Monday, February 13, 2012

The Socialist’s Grocery Store

Socialism hasn’t worked, and it never will.  It seems like a compassionate idea, and I know I’ll upset many people who believe in it.  It keeps falling short, though, and it’s been an utter horror when people have tried it wholeheartedly.
 
You’d think the real world examples would be enough to convince any rational person that socialism is a bad idea.  Despite the atrocities, though, many people still believe it’s the best way to create a just and fair society. 

My question is why is socialism such a failure?

I always liked Margaret Thatcher’s answer – short and pithy.  “The problem with socialism is that eventually you run out of other people’s money.”

A more philosophical answer is that socialism requires force, and force is inconsistent with fairness – the goal of socialism.  Fairness requires agreement.  If you resort to force to obtain agreement, then the result isn’t fair.

I want to offer a more practical answer, though to explain the failure of socialism.  I call it the Grocery Store Analysis.  

I marvel sometimes at the abundance in the average grocery store.  Think about the thousands of grocery stores across America where it’s repeated.  Millions of people visit them every day to get things they need or want.  Think of the effort necessary to stock those shelves so neatly, and keep them stocked constantly.  

Now most of the stuff in the average grocery store is junk, in my opinion.  I don't buy it.  Someone does, though, and the folks who run grocery stores are experts at stocking stuff that sells, in just the right amounts, to satisfy millions of people and make a profit.  The government doesn’t order the owners of the stores to do this.  They do it freely in order to make money, to make a living.  They also serve a useful social function while making a profit – helping people feed themselves and their families.

(But what do grocery stores have to do with socialism?  Socialism is politics or economics.  It’s about organizing economic activity for everyone’s benefit, not just the good of a few greedy capitalists.  It’s about fairness.)

The next time you're in the grocery store, make a list of everything in the store - thousands, maybe hundreds of thousands of items.  (With computers and databases, the manager can probably print a list for you.)  After you make the list, you have to decide for each item whether it’s good, efficient, and worthwhile or bad, inefficient, and worthless – the essence of socialism.  The things you decide are worthwhile can still be produced, but the stuff that’s worthless will be banned.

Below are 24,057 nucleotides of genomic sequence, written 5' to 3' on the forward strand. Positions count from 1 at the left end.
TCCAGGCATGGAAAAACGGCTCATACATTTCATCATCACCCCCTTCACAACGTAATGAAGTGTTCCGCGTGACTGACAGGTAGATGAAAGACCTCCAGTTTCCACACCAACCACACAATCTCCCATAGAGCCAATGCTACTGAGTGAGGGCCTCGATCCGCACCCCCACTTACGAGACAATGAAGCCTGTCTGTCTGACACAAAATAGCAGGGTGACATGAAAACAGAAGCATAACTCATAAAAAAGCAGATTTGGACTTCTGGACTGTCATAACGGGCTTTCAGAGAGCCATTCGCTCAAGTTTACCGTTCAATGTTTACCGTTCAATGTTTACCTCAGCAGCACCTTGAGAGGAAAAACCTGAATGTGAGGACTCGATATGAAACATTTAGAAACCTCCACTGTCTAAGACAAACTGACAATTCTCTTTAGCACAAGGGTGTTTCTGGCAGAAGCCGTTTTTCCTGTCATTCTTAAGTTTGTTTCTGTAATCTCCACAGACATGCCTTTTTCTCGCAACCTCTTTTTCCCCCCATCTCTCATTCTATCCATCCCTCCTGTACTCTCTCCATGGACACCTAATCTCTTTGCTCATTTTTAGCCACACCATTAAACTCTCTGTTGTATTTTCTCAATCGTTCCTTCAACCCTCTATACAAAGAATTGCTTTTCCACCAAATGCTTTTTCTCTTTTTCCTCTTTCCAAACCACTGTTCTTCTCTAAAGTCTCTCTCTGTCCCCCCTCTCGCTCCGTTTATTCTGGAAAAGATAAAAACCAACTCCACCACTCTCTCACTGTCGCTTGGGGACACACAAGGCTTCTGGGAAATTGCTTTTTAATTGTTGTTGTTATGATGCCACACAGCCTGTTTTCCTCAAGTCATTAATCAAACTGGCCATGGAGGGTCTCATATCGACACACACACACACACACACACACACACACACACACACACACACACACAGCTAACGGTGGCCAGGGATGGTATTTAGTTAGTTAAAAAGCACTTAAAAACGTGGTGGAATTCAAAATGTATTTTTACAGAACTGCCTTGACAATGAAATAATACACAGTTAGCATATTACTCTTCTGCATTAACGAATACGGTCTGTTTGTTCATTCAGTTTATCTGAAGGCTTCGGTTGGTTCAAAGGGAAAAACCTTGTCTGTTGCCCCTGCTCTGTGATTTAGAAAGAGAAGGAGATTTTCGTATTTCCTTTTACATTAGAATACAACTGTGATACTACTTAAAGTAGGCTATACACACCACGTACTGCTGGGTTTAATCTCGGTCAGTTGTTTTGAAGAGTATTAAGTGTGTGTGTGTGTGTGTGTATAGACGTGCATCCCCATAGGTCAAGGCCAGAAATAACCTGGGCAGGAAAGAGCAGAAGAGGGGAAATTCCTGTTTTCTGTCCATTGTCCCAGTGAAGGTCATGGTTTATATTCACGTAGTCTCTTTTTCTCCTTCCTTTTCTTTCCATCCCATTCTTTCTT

Of course, after you make these decisions, you’ll have to deal with some consequences.

You will first have to determine what you’re going to do with the people that had some small role in producing the goods you’ve banned.  What will they do now that their economic role is no longer needed or is reduced?  What are those people going to do?  

One option might be to reassign them to help produce the goods you determined were good and efficient.  If you do, though, you have a problem.  Those goods were already produced efficiently.  Adding extra workers to the process will decrease efficiency and increase the prices of those goods because you now have to pay extra workers. 

An alternative, if you want to employ these extra workers but still keep prices the same, is to cut everyone’s wages.  I doubt, though, that the workers who were already employed making the approved stuff will like this idea.  Why should they take a cut in pay because you decided that potato chips are bad?